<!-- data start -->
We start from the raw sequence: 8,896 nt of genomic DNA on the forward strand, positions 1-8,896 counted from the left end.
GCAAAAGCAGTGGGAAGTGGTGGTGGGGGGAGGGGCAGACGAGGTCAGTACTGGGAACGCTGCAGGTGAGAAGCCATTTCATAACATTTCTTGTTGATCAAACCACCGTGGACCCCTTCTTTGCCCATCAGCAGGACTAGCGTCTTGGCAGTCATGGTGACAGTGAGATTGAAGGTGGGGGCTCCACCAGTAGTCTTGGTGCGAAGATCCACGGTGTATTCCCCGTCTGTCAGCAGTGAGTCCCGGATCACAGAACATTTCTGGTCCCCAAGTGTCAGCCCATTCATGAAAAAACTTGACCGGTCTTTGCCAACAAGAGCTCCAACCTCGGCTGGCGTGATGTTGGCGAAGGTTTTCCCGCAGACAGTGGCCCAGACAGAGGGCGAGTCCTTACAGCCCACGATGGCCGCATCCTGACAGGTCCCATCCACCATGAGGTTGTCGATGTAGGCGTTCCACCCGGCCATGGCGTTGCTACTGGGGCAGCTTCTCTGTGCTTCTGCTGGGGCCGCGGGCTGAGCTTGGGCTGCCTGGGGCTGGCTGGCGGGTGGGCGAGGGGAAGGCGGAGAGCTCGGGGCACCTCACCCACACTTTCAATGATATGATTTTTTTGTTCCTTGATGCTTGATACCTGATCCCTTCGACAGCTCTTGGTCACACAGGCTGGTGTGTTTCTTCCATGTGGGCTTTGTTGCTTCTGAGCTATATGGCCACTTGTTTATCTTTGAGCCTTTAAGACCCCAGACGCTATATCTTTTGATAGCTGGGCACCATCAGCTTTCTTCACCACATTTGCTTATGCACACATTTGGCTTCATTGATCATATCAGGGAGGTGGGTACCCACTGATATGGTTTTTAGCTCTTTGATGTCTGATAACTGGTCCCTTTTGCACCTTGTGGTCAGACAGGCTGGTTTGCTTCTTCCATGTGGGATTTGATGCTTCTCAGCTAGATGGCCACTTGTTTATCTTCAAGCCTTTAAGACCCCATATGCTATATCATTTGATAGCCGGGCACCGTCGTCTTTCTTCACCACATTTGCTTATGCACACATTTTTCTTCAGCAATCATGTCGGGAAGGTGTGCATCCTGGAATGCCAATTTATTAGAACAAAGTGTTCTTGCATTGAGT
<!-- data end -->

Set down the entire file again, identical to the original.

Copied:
We start from the raw sequence: 8,896 nt of genomic DNA on the forward strand, positions 1-8,896 counted from the left end.
GCAAAAGCAGTGGGAAGTGGTGGTGGGGGGAGGGGCAGACGAGGTCAGTACTGGGAACGCTGCAGGTGAGAAGCCATTTCATAACATTTCTTGTTGATCAAACCACCGTGGACCCCTTCTTTGCCCATCAGCAGGACTAGCGTCTTGGCAGTCATGGTGACAGTGAGATTGAAGGTGGGGGCTCCACCAGTAGTCTTGGTGCGAAGATCCACGGTGTATTCCCCGTCTGTCAGCAGTGAGTCCCGGATCACAGAACATTTCTGGTCCCCAAGTGTCAGCCCATTCATGAAAAAACTTGACCGGTCTTTGCCAACAAGAGCTCCAACCTCGGCTGGCGTGATGTTGGCGAAGGTTTTCCCGCAGACAGTGGCCCAGACAGAGGGCGAGTCCTTACAGCCCACGATGGCCGCATCCTGACAGGTCCCATCCACCATGAGGTTGTCGATGTAGGCGTTCCACCCGGCCATGGCGTTGCTACTGGGGCAGCTTCTCTGTGCTTCTGCTGGGGCCGCGGGCTGAGCTTGGGCTGCCTGGGGCTGGCTGGCGGGTGGGCGAGGGGAAGGCGGAGAGCTCGGGGCACCTCACCCACACTTTCAATGATATGATTTTTTTGTTCCTTGATGCTTGATACCTGATCCCTTCGACAGCTCTTGGTCACACAGGCTGGTGTGTTTCTTCCATGTGGGCTTTGTTGCTTCTGAGCTATATGGCCACTTGTTTATCTTTGAGCCTTTAAGACCCCAGACGCTATATCTTTTGATAGCTGGGCACCATCAGCTTTCTTCACCACATTTGCTTATGCACACATTTGGCTTCATTGATCATATCAGGGAGGTGGGTACCCACTGATATGGTTTTTAGCTCTTTGATGTCTGATAACTGGTCCCTTTTGCACCTTGTGGTCAGACAGGCTGGTTTGCTTCTTCCATGTGGGATTTGATGCTTCTCAGCTAGATGGCCACTTGTTTATCTTCAAGCCTTTAAGACCCCATATGCTATATCATTTGATAGCCGGGCACCGTCGTCTTTCTTCACCACATTTGCTTATGCACACATTTTTCTTCAGCAATCATGTCGGGAAGGTGTGCATCCTGGAATGCCAATTTATTAGAACAAAGTGTTCTTGCATTGAGT